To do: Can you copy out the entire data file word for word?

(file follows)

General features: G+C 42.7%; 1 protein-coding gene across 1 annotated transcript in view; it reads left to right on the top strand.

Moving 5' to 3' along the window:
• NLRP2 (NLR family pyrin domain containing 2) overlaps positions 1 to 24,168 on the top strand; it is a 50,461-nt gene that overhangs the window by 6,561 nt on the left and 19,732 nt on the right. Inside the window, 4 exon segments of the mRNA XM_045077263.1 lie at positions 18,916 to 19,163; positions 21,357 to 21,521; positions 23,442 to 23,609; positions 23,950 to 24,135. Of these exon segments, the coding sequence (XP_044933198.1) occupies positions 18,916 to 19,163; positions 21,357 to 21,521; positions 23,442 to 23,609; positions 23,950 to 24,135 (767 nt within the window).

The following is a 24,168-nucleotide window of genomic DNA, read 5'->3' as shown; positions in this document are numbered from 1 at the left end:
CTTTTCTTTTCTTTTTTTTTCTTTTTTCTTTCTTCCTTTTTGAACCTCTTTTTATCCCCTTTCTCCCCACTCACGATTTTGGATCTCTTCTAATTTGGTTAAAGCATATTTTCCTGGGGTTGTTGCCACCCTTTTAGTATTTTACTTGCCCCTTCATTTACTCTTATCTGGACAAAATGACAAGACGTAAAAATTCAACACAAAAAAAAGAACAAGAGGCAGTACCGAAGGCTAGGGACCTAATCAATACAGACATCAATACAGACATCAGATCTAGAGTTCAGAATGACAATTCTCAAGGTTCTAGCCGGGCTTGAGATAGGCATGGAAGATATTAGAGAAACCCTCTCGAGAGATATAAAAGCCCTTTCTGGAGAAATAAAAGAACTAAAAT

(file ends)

General features: G+C 42.7%; 1 protein-coding gene across 1 annotated transcript in view; it reads left to right on the top strand.

Moving 5' to 3' along the window:
• NLRP2 (NLR family pyrin domain containing 2) overlaps positions 1 to 24,168 on the top strand; it is a 50,461-nt gene that overhangs the window by 6,561 nt on the left and 19,732 nt on the right. Inside the window, 4 exon segments of the mRNA XM_045077263.1 lie at positions 18,916 to 19,163; positions 21,357 to 21,521; positions 23,442 to 23,609; positions 23,950 to 24,135. Of these exon segments, the coding sequence (XP_044933198.1) occupies positions 18,916 to 19,163; positions 21,357 to 21,521; positions 23,442 to 23,609; positions 23,950 to 24,135 (767 nt within the window).

The following is a 24,168-nucleotide window of genomic DNA, read 5'->3' as shown; positions in this document are numbered from 1 at the left end:
CTTTTCTTTTCTTTTTTTTTCTTTTTTCTTTCTTCCTTTTTGAACCTCTTTTTATCCCCTTTCTCCCCACTCACGATTTTGGATCTCTTCTAATTTGGTTAAAGCATATTTTCCTGGGGTTGTTGCCACCCTTTTAGTATTTTACTTGCCCCTTCATTTACTCTTATCTGGACAAAATGACAAGACGTAAAAATTCAACACAAAAAAAAGAACAAGAGGCAGTACCGAAGGCTAGGGACCTAATCAATACAGACATCAATACAGACATCAGATCTAGAGTTCAGAATGACAATTCTCAAGGTTCTAGCCGGGCTTGAGATAGGCATGGAAGATATTAGAGAAACCCTCTCGAGAGATATAAAAGCCCTTTCTGGAGAAATAAAAGAACTAAAAT